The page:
Directed By: Mark Williams
Written By: Nick May, Mark Williams, Story by Brandon Reavis and Nick May
Release Date: February 11, 2022
Domestic Distributor: Briarcliff Entertainment
Cast: Liam Neeson, Emmy Raver-Lampman, Taylor John Smith
Rated: PG-13 for strong violence, action and language.
Box Office Information
- Budget: $43,000,000
- Financed by: Briarcliff Entertainment, The Solution Entertainment Group, Sina Studios, Zero Gravity Management, Footloose Productions, Fourstar Films, Elevate Production Finance
- Domestic Box Office Gross: $9,591,094
- Overseas Box Office Gross: $3,626,944
Are you familiar with the old saying “Something got lost in the translation”? Well, the plot of this movie in English is such a meaningless farrago that we thought we’d put it in Norwegian to see if it makes more sense. Here goes:
“Travis Block lever og kjemper i skyggene. Block er en frilans-regjerings-“fikser”, en farlig mann hvis oppdrag har inkludert å trekke agenter ut av dyp-cover-situasjoner. Når Block oppdager at et skyggefullt program kalt Operation Unity slår ned vanlige borgere av årsaker som bare Blocks sjef, FBI-sjef Robinson kjenner til, får han hjelp av en journalist, men hans fortid og nåtid kolliderer når datteren og barnebarnet hans blir truet. Nå må Block redde menneskene han elsker og avsløre sannheten for et forsøk på forløsning. Ingenting og ingen er trygge når hemmeligheter er skjult i Blacklight.”
Nope. That didn’t seem to work, either.
Maybe the problem is that the whole federal agent/federal agency bit has been not only worked to death, but then revived by necromancers as zombie scenarios and then killed again with a silver bullet and once more revived by a mutant virus to wander the cinema landscape as a soulless, witless thing until someone puts a wooden stake through its heart and stuffs its mouth full of garlic.
C’mon, just exactly how many roving agents does the U.S. federal government have? If you believe the movies (which you should most certainly do, since the movies teach us what is true and what is false) there are thousands of men and women from the CIA, FBI, Secret Service, IRS, and heaven only knows how many other agencies restlessly patrolling the American landscape, wearing cool shades, dressed in black, and winkling out terrorists everywhere from the local car wash to J.C. Penneys at the mall.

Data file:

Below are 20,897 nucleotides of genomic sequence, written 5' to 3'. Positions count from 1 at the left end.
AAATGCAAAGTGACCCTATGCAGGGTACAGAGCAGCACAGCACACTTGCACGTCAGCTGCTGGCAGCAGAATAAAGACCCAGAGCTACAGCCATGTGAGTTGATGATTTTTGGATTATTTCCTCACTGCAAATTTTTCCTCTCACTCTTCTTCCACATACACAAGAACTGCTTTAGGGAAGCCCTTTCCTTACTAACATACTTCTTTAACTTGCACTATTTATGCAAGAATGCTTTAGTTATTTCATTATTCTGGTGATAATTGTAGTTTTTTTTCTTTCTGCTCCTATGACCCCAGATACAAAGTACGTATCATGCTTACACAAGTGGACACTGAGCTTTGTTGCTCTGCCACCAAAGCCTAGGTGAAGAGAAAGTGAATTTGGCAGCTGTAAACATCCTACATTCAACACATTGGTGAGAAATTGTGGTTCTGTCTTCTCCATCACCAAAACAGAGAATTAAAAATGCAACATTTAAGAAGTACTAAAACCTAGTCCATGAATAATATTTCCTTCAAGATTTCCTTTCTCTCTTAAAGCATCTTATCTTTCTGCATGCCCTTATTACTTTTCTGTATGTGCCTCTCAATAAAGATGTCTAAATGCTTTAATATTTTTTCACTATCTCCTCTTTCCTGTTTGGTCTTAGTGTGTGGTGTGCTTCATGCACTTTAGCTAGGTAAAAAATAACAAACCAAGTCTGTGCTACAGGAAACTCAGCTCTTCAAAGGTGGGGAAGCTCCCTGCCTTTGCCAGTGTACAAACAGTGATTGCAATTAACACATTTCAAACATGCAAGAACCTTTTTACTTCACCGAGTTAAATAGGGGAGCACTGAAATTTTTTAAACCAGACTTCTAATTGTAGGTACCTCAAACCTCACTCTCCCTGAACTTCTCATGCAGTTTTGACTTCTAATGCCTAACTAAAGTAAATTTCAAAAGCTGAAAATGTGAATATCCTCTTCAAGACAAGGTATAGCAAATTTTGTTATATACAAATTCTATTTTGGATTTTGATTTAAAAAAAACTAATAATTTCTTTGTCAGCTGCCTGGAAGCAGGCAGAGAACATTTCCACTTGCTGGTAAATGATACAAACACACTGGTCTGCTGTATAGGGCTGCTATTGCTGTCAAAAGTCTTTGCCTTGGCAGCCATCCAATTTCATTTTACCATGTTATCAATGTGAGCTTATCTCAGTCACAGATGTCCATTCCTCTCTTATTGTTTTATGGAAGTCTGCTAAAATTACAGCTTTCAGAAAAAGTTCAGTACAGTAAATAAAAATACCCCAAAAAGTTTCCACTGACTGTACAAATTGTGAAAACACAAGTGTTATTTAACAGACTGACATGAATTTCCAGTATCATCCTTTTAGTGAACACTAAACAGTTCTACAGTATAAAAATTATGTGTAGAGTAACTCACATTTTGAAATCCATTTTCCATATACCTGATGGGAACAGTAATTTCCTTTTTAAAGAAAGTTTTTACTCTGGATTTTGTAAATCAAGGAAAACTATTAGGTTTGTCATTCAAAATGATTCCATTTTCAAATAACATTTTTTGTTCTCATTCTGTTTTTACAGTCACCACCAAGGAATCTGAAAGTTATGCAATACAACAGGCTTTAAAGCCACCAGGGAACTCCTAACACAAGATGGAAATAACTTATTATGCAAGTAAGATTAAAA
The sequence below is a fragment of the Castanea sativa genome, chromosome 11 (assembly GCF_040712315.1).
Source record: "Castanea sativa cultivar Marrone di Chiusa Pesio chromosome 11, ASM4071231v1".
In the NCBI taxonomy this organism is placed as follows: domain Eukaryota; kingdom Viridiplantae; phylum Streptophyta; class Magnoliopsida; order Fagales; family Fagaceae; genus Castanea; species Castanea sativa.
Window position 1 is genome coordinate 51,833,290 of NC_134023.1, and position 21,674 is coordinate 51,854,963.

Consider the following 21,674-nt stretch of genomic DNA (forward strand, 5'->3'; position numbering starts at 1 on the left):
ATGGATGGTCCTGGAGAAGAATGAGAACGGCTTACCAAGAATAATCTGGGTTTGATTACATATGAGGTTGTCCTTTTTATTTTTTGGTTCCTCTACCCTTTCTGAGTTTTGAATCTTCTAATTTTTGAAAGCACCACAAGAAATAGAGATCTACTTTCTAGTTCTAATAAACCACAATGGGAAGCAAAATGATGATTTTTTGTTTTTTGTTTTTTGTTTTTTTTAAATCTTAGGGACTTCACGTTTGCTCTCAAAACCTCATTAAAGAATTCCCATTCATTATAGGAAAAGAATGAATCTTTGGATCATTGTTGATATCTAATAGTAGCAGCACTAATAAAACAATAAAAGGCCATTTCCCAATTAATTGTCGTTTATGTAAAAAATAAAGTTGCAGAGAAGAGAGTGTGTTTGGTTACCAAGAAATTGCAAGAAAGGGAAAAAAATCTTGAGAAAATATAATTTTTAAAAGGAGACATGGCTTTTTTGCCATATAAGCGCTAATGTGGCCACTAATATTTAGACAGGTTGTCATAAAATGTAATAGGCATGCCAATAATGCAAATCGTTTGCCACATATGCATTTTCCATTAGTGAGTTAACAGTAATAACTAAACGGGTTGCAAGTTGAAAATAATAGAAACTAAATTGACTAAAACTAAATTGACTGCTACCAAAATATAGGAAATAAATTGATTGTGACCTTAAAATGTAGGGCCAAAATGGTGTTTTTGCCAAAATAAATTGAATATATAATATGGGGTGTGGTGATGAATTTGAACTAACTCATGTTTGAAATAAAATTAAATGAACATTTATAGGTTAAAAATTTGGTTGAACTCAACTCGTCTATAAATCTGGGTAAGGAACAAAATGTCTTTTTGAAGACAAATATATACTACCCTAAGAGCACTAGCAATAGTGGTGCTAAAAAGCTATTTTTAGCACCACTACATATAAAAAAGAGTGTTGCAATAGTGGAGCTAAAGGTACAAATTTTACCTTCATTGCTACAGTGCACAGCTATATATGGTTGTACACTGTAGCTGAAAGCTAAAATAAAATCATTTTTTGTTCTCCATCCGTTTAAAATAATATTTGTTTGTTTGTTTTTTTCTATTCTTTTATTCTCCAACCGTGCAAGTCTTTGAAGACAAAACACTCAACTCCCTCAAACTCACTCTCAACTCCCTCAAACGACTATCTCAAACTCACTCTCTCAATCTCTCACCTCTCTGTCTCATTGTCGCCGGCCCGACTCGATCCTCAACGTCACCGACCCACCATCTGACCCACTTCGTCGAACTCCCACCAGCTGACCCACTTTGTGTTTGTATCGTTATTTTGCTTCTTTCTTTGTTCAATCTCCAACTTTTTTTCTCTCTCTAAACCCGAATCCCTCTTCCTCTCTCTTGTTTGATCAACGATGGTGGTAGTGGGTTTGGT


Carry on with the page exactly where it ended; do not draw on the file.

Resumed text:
It was a happy day for discerning audiences when Hollywood finally gave up on Westerns – or so it seemed. They still make ‘em from time to time, but they are few and far between. So the pressing question here is when will Hollywood finally bury the government agent plotline and give audiences some relief.
The answer, sadly, is probably never.
A person with a gun and a stunning wardrobe, who has the entire might of the United States backing them up, is such an appealing daydream for most Americans that the trope cannot be killed off without serious psychological repercussions to the American psyche.
After all, most of us bumble along through life working for bosses that barely tolerate us, doing work that bores us to distraction, and have home lives that have more dirty dishes than dirty dancing. Who doesn’t dream of going into the Man’s office some day and coolly arresting him for being Ali Babba the Terrorist in disguise all these years? Or swinging from a rope out of a flying helicopter and tossing grenades at ill-shaven ruffians below.
Besides, if we did manage to get rid of all these super agents like James Bond et al, just think what would rush in to fill the vacuum – MORE COP MOVIES!!!
Furthermore . . .
Oh wait, there’s someone at the door. Hello? Yes? You’ve come to take me away? To where? Guantanamo? What for? Treason against the CIA, FBI, IRS, and J.C. Penneys? Yikes!
Somebody call Tom Cruise to get me out of this!
Box Office Numbers
With a production budget of $43,000,000, a worldwide box office 0.3 times the production budget, Blacklight took &9,591,094 domestically and grossed $3,626,944 overseas at the box office.
Blacklight played to 2772 theaters and took $3,502,475 (36.5%of total gross) in its opening weekend.
The film played to a total of 2772 theaters domestically and took a domestic share of some 72.6%.
Having ranked 5th in its opening weekend, Blacklight plummeted to 10th in its second weekend – running for a total of 6 weeks, with an average weekend domestic gross of $1150 per theater based on a 3 weeks average run per theater.
Blacklight was released to a total of 9 countries internationally, with the main markets being Mexico with a lifetime gross of $1,293,882, the Netherlands, with a lifetime gross of $1,231,835, and Australia, lifetime gross of $556,028.